When it comes to noodles, udon is one of my favourites: thick, smooth, and full of flavour and plenty of bite, they’re super satisfying in a way I haven’t encountered in other types of noodles. I love eating udon a variety of ways, whether it be in piping hot soup, cold and dipped in sauce, or stir fried with meat and vegetables. And, now that we’re well into the fall season of cool and crisp weather, I thought that this would be a perfect time to share the wonders of udon with you!
On the anime food landscape, udon pops up with a regular frequency, usually in the form of soup noodles garnished with all sorts of toppings, from softly poached eggs and crispy tempura, to triangles of aburaage (deep fried tofu skin) and piles of diced green onions. But, while there’s plenty of instances of prepared udon dishes, what about making the noodles themselves?
Well, I had never really thought about making noodles from scratch before… Udon noodles are often found in your typical supermarket, as well as widely available in Asian stores, so I never really felt a need to make them myself…. That is, until I saw episode 19 of Space Brothers (Uchuu Kyoudai), where the astronomer Sharon shows the young Namba and Hibito how to make udon from scratch! Namba uses udon to help bond with his teammates during the astronaut admissions test, making for a very touching and fun episode.
Surprisingly accurate, this episode of Space Brothers shows how to make udon step-by-step, and after seeing it, I just knew that I had to try making it myself!
About the recipe:
The only thing to make note of is the method of placing the dough in a sealable plastic bag and kneading it with, of all things, your feet! No shoes (but socks are okay) for this step since you wouldn’t want to inadvertently poke holes in your bag and get the dough dirty!
Why knead with your feet? Well, udon dough can be a bit stiff to work with, so to save your arms from the burden of kneading, it’s a good idea to instead use your body weight to do the work for you! While kneading, the dough will spread out and become flatter as you step on it, so it’s good to open up the bag and fold the dough over (usually into quarters). Reseal the bag and continue stepping! The more kneading, the smoother the noodles will be.
After kneading the dough and letting it rest, it’s time to make the noodles! To do so, all you do is roll out the dough into a long rectangle shape. When the dough it the correct thickness, fold it into quarters to make it more manageable, then take a sharp knife and cut the dough into noodles of your desired thickness. Unfold the noodles and you’re ready to cook them up!
Since the noodles are handmade, they won’t be totally uniform or perfect, and there may be some thicker spots where the dough was folded over and pressed or pinched while cutting. But, that’s really the charm of homemade noodles… And besides, you probably won’t notice too much since you’ll be too busy slurping them up to care!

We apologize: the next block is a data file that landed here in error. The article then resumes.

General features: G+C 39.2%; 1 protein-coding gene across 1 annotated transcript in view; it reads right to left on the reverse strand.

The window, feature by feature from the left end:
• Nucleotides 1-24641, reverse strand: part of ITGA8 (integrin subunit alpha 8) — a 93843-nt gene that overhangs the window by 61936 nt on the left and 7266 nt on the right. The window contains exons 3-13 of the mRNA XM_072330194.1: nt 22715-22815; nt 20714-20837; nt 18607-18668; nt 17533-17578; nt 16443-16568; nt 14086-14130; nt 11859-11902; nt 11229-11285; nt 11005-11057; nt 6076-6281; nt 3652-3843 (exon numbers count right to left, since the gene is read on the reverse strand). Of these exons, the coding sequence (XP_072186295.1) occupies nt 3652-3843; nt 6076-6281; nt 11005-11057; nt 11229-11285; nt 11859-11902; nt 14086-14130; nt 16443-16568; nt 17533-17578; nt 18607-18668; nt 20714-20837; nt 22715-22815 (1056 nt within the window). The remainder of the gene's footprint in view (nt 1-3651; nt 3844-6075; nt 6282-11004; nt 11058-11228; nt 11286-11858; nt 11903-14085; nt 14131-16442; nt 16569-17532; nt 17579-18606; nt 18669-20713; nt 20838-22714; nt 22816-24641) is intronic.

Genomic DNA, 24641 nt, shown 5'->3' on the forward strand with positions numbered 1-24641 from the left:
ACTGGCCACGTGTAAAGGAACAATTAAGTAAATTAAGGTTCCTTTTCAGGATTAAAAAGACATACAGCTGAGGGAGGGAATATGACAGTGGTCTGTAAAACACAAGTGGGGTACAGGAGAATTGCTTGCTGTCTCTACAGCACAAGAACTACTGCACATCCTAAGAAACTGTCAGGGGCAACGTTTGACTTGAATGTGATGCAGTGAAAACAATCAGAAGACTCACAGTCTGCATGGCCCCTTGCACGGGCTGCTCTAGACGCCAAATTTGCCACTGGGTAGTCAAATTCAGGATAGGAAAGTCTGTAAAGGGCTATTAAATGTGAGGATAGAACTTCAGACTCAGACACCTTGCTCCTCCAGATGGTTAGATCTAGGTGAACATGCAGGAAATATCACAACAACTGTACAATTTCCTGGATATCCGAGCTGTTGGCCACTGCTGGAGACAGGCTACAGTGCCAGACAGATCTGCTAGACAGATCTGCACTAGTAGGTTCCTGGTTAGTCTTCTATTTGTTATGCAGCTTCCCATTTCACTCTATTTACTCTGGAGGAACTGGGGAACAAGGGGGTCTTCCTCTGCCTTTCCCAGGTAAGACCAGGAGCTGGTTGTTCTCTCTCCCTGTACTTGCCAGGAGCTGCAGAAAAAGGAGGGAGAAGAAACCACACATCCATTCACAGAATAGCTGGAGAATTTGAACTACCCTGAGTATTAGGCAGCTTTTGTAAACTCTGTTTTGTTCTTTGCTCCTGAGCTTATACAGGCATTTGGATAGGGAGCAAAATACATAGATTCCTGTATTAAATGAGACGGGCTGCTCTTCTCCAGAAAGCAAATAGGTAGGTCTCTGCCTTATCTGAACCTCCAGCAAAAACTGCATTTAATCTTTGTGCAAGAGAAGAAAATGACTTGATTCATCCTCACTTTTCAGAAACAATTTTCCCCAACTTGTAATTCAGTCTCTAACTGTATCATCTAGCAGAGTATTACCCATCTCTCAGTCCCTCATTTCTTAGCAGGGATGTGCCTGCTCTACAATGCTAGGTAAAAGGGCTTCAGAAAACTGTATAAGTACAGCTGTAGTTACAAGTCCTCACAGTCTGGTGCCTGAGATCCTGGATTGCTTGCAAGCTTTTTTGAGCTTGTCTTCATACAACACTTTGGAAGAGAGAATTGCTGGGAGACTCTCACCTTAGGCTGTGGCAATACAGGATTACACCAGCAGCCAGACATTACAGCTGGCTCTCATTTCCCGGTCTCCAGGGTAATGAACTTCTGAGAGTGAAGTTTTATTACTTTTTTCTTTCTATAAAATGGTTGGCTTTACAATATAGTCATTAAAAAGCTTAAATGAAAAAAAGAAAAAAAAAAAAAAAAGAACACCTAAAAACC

A few quick tips:
- When cutting the noodles, I like to transfer the folded dough to a cutting board in order to avoid cutting my counter.
- For added length, you can also give the noodles a little stretch by gently pulling at either ends of the noodles.
- If your noodles are sticking, sprinkle a bit of flour on them, but make sure to shake off the excess before cooking them up. This technique also works for the dough before you fold it up and cut it.
- When cooking the noodles, ensure that the water is boiling before adding the noodles. Also ensure there is enough water in your pot so that the noodles cook properly, and do not clump together or make the water overly starchy. May need to be cooked in more than one batch.
About the ingredients:
Flour, salt and water: udon uses three super common ingredients that are almost sure to be somewhere in your kitchen as you read this post…. Without further ado, let’s get going with the recipe!
Makes 4 servings of noodles
- 2 cups unbleached all purpose flour
- 1/2 cup + 2 tbsp warm water
- 1 tsp salt
1. Completely dissolve salt in warm water. Combine flour and salt water together in a bowl, mixing until a shaggy, somewhat dry ball forms.
2. Turn the dough out onto a lightly floured surface and knead for 8 – 10 minutes. The dough should be pliable but somewhat dry.
Place dough in a large sealable plastic bag. Press the excess air out of the bag and seal. Step on the dough using your feet (no shoes, but socks are okay) and continue kneading the dough, opening the bag to fold the dough over in half or quarters when it becomes flattened. Knead using your feet for 10 – 15 minutes.
On a lightly floured surface, reform the dough into a round, boule shape. Place back into the plastic bag, seal, and set aside. Let rest at room temperature for 4 – 6 hours.
3. Remove dough from the plastic bag. Roll the dough into a long, rectangular shape, about 1/8 inch thick, using a rolling pin.
Dust dough with flour and gently fold into thirds. Do not press the layers of dough together. Using a sharp knife, cut dough into 1/8 inch strips.
Unfold the noodles. For added length, gently stretch the noodles by gently pulling at either end of the strands. Cover with a damp cloth if not immediately cooking noodles.
4. Place noodles into a large pot of rapidly boiling water, stirring occasionally, until cooked through, about 12 minutes. Cooking time may vary depending on the thickness of the noodles. Taste to test for doneness.
Remove from boiling water and rinse in cold water to stop the cooking process. Drain excess water.
Cooked udon can be stored in an airtight container in the fridge for up to 3 days. Briefly place in boiling water to loosen and warm the noodles before using.
Serve in your favourite udon dish.